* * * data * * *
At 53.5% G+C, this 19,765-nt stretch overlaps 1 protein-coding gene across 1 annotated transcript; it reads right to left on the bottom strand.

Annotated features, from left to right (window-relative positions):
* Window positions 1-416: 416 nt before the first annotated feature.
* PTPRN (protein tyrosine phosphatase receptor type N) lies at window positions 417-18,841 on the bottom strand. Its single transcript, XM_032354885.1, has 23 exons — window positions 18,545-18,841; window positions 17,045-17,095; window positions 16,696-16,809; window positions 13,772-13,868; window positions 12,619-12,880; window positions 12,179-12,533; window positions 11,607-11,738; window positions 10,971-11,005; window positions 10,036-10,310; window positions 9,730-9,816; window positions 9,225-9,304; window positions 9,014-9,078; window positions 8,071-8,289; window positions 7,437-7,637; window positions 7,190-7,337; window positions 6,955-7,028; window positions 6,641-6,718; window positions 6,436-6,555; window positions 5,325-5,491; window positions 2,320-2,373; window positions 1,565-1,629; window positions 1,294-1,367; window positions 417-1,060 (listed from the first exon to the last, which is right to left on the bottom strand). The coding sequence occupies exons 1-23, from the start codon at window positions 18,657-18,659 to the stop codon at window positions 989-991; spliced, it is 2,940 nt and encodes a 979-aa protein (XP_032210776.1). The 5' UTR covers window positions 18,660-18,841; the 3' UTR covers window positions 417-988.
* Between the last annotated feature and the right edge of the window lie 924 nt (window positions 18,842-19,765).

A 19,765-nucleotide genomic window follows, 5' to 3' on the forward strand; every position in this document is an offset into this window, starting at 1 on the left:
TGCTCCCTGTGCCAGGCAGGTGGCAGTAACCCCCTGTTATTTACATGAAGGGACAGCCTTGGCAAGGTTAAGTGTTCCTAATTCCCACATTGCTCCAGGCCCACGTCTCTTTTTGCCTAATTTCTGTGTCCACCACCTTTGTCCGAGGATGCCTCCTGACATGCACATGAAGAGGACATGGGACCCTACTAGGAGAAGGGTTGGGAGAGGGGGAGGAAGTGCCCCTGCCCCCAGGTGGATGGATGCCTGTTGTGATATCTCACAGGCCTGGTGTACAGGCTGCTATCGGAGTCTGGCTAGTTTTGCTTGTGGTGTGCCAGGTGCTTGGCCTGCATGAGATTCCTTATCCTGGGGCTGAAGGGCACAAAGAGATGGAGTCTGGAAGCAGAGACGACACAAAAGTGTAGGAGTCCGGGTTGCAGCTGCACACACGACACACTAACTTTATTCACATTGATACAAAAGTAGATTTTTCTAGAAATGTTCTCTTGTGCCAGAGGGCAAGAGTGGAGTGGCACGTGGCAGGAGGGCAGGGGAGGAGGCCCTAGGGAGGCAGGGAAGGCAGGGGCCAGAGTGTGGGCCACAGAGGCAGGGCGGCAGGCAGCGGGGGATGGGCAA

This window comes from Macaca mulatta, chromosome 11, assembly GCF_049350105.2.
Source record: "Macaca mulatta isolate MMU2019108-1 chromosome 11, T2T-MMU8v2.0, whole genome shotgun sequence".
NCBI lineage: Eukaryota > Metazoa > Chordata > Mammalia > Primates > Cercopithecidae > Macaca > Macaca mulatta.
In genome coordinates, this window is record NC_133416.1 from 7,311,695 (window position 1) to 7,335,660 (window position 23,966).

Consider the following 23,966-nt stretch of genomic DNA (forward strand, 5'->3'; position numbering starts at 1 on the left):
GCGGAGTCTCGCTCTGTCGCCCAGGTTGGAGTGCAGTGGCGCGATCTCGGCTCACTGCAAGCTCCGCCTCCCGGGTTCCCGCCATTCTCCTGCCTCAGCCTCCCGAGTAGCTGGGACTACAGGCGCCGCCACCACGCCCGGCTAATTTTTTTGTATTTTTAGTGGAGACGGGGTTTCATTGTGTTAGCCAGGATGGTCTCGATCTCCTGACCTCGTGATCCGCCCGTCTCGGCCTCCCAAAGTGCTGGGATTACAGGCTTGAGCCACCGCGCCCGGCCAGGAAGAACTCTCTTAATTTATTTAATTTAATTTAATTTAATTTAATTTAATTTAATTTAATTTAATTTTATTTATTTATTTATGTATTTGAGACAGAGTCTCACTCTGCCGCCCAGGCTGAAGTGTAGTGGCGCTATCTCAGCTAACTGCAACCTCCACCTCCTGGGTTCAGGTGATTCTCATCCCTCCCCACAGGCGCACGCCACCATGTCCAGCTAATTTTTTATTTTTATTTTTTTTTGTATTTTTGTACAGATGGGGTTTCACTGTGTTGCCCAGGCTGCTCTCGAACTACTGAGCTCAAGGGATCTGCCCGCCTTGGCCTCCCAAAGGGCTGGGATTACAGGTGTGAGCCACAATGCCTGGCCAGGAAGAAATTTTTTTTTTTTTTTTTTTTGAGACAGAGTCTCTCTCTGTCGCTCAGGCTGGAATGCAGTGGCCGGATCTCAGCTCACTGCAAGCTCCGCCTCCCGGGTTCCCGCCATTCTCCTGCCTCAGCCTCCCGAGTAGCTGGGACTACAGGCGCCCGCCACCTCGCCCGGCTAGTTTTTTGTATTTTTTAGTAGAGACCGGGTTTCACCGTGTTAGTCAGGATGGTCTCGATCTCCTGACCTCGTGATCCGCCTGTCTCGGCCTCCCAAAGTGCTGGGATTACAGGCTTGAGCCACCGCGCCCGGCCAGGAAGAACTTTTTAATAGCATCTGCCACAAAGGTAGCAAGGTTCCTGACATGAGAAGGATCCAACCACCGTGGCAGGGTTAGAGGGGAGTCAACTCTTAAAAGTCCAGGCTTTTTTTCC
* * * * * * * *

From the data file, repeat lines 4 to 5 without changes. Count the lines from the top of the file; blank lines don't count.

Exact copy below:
* PTPRN (protein tyrosine phosphatase receptor type N) lies at window positions 417-18,841 on the bottom strand. Its single transcript, XM_032354885.1, has 23 exons — window positions 18,545-18,841; window positions 17,045-17,095; window positions 16,696-16,809; window positions 13,772-13,868; window positions 12,619-12,880; window positions 12,179-12,533; window positions 11,607-11,738; window positions 10,971-11,005; window positions 10,036-10,310; window positions 9,730-9,816; window positions 9,225-9,304; window positions 9,014-9,078; window positions 8,071-8,289; window positions 7,437-7,637; window positions 7,190-7,337; window positions 6,955-7,028; window positions 6,641-6,718; window positions 6,436-6,555; window positions 5,325-5,491; window positions 2,320-2,373; window positions 1,565-1,629; window positions 1,294-1,367; window positions 417-1,060 (listed from the first exon to the last, which is right to left on the bottom strand). The coding sequence occupies exons 1-23, from the start codon at window positions 18,657-18,659 to the stop codon at window positions 989-991; spliced, it is 2,940 nt and encodes a 979-aa protein (XP_032210776.1). The 5' UTR covers window positions 18,660-18,841; the 3' UTR covers window positions 417-988.
* Between the last annotated feature and the right edge of the window lie 924 nt (window positions 18,842-19,765).